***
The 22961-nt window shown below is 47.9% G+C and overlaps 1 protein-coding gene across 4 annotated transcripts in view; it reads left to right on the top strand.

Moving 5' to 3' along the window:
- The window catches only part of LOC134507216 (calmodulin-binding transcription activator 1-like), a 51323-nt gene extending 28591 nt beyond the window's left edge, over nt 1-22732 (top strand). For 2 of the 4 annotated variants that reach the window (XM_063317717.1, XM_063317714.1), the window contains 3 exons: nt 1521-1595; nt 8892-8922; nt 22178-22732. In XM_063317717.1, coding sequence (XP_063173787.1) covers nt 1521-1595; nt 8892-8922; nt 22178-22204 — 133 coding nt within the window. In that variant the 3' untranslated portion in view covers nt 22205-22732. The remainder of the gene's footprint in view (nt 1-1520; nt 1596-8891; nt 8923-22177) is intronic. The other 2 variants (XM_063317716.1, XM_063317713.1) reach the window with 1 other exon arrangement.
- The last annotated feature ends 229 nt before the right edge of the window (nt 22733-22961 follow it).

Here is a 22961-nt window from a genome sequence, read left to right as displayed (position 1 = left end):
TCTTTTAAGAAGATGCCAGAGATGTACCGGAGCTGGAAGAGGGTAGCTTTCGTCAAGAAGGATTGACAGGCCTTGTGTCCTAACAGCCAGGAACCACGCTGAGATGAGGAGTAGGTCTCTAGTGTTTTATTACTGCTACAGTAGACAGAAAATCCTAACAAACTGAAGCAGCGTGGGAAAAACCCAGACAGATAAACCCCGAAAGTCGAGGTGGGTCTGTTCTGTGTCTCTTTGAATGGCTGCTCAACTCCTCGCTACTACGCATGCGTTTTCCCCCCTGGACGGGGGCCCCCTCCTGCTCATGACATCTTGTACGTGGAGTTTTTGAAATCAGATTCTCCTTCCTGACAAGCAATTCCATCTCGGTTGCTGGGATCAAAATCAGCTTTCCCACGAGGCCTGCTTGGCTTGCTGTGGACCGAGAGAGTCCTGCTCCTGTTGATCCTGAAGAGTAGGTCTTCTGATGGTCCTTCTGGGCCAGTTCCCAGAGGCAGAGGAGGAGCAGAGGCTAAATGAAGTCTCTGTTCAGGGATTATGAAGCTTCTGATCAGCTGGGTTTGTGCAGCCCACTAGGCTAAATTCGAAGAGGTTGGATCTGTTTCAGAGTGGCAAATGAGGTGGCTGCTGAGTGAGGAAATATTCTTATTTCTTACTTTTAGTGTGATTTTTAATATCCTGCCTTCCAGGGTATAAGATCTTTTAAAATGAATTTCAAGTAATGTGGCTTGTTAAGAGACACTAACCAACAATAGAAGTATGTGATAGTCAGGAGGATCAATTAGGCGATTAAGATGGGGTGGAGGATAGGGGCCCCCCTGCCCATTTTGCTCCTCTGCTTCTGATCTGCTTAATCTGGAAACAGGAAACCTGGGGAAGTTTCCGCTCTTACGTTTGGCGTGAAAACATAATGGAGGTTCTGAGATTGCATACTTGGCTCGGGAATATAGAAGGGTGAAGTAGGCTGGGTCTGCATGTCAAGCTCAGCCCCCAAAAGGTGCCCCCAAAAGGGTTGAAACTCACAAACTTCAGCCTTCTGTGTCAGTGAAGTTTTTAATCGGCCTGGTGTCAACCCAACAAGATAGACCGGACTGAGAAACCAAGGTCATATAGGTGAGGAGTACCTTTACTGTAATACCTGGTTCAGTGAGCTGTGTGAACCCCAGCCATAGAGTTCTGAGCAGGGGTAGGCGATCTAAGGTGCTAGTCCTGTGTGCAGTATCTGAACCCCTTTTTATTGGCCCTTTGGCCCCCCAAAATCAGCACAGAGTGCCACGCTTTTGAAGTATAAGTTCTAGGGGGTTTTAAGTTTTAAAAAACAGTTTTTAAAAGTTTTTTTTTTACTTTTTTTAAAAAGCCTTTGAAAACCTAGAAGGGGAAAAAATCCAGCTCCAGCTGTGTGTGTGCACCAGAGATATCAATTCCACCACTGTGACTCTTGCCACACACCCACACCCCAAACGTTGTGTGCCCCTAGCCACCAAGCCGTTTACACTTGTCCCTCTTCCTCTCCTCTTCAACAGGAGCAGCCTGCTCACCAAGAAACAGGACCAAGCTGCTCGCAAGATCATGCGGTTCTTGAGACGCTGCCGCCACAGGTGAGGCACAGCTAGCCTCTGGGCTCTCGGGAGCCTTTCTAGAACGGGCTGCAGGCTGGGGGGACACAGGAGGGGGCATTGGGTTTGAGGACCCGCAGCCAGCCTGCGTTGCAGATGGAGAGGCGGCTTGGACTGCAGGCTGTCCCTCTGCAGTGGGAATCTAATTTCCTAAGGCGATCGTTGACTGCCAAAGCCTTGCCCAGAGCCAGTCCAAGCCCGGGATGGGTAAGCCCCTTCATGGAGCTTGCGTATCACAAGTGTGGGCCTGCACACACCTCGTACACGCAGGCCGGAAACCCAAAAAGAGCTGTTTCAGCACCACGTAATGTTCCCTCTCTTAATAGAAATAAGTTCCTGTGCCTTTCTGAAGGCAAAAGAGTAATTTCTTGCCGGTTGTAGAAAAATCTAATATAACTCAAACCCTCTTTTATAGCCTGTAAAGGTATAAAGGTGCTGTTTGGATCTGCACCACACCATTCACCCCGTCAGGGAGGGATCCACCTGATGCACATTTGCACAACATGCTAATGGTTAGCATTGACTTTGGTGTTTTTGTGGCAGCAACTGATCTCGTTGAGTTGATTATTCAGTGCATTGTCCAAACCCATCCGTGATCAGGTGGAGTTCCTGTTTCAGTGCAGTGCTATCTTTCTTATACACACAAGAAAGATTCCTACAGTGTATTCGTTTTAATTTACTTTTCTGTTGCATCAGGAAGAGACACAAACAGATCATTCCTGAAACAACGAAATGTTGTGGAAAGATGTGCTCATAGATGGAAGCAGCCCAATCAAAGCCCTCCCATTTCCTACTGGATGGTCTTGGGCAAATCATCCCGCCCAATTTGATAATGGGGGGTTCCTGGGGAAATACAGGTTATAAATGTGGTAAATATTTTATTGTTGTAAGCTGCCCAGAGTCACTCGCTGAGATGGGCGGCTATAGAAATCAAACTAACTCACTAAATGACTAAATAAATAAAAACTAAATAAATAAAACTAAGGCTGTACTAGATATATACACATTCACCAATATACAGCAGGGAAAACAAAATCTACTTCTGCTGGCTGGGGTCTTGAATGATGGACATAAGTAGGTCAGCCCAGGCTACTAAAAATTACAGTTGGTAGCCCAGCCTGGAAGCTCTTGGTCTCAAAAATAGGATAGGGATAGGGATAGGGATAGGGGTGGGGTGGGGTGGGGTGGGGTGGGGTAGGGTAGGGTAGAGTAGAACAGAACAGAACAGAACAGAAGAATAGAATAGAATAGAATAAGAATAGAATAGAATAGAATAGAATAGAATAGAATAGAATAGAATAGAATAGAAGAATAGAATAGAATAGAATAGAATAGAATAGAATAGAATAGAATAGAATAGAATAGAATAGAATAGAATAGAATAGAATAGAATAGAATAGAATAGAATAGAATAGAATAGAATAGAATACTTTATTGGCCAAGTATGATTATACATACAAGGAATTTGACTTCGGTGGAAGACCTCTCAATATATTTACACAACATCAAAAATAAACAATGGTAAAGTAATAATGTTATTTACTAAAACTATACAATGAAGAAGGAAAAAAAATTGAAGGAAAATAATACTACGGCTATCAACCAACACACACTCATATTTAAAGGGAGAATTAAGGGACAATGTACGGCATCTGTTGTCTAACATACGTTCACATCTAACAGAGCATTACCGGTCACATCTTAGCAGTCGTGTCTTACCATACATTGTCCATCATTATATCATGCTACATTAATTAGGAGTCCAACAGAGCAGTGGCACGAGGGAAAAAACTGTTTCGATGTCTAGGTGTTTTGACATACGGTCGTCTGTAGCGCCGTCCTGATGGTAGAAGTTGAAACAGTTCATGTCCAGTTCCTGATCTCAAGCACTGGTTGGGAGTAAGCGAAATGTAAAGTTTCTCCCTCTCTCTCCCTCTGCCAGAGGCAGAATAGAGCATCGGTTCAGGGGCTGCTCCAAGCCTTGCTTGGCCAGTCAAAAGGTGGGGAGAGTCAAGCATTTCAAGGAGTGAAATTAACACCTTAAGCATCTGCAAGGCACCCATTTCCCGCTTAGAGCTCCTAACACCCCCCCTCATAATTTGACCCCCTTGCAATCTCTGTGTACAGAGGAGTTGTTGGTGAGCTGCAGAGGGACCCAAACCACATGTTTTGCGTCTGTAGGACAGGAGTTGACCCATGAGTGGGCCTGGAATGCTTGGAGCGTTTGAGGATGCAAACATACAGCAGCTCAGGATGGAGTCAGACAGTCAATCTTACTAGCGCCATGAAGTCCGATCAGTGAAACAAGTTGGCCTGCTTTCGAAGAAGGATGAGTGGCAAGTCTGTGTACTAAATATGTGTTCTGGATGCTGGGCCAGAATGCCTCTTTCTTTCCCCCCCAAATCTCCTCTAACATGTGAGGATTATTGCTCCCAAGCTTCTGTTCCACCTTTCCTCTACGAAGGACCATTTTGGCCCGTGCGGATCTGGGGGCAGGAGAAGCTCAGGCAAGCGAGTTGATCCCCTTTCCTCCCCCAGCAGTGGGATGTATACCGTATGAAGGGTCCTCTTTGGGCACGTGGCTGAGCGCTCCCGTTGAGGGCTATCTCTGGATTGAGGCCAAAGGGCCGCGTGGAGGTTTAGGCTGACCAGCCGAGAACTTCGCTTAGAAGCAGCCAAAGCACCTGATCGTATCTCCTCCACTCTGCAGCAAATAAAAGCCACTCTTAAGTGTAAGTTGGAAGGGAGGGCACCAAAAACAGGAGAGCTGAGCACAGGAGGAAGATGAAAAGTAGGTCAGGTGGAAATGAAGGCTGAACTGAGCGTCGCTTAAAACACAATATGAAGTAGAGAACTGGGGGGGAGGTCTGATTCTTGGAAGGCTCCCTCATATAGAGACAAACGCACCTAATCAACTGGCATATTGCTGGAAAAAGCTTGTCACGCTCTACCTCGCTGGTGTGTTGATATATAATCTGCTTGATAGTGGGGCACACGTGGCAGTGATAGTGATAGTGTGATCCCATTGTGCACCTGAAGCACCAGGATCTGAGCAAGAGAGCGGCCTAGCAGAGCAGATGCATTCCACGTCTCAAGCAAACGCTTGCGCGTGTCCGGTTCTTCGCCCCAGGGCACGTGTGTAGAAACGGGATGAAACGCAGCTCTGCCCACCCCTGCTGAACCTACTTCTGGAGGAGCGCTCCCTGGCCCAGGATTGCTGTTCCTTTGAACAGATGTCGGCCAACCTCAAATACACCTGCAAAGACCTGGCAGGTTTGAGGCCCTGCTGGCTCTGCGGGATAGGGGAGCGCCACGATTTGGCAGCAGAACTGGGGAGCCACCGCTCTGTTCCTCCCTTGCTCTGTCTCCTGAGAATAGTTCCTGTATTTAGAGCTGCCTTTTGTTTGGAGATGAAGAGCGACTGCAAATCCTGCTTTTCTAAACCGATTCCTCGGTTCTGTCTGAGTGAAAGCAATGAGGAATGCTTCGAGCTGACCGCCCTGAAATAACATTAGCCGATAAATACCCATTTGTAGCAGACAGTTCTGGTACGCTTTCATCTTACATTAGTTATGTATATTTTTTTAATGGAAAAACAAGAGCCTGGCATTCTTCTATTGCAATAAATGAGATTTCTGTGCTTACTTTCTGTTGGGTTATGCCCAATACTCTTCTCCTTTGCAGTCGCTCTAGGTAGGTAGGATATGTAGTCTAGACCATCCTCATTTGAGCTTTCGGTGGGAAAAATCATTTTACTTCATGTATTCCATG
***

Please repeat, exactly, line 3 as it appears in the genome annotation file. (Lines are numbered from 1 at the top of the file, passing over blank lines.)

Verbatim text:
- The window catches only part of LOC134507216 (calmodulin-binding transcription activator 1-like), a 51323-nt gene extending 28591 nt beyond the window's left edge, over nt 1-22732 (top strand). For 2 of the 4 annotated variants that reach the window (XM_063317717.1, XM_063317714.1), the window contains 3 exons: nt 1521-1595; nt 8892-8922; nt 22178-22732. In XM_063317717.1, coding sequence (XP_063173787.1) covers nt 1521-1595; nt 8892-8922; nt 22178-22204 — 133 coding nt within the window. In that variant the 3' untranslated portion in view covers nt 22205-22732. The remainder of the gene's footprint in view (nt 1-1520; nt 1596-8891; nt 8923-22177) is intronic. The other 2 variants (XM_063317716.1, XM_063317713.1) reach the window with 1 other exon arrangement.